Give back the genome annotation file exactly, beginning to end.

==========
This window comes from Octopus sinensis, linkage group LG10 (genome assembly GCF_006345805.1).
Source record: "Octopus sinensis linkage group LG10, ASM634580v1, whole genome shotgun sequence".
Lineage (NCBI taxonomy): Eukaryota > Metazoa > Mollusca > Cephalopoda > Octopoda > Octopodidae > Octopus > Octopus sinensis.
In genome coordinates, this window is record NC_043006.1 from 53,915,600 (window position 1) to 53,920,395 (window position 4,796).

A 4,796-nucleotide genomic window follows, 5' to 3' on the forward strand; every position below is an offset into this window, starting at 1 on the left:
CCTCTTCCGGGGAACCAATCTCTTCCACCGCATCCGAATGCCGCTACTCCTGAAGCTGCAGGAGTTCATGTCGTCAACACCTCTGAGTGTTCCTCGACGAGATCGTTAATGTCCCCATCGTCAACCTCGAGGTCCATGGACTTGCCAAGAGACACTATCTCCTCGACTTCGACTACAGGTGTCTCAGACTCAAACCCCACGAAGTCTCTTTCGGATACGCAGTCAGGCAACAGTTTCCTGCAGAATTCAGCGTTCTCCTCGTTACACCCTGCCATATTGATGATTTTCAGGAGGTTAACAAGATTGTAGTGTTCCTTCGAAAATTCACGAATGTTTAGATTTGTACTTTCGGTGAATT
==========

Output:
This window comes from Octopus sinensis, linkage group LG10 (genome assembly GCF_006345805.1).
Source record: "Octopus sinensis linkage group LG10, ASM634580v1, whole genome shotgun sequence".
Lineage (NCBI taxonomy): Eukaryota > Metazoa > Mollusca > Cephalopoda > Octopoda > Octopodidae > Octopus > Octopus sinensis.
In genome coordinates, this window is record NC_043006.1 from 53,915,600 (window position 1) to 53,920,395 (window position 4,796).

A 4,796-nucleotide genomic window follows, 5' to 3' on the forward strand; every position below is an offset into this window, starting at 1 on the left:
CCTCTTCCGGGGAACCAATCTCTTCCACCGCATCCGAATGCCGCTACTCCTGAAGCTGCAGGAGTTCATGTCGTCAACACCTCTGAGTGTTCCTCGACGAGATCGTTAATGTCCCCATCGTCAACCTCGAGGTCCATGGACTTGCCAAGAGACACTATCTCCTCGACTTCGACTACAGGTGTCTCAGACTCAAACCCCACGAAGTCTCTTTCGGATACGCAGTCAGGCAACAGTTTCCTGCAGAATTCAGCGTTCTCCTCGTTACACCCTGCCATATTGATGATTTTCAGGAGGTTAACAAGATTGTAGTGTTCCTTCGAAAATTCACGAATGTTTAGATTTGTACTTTCGGTGAATT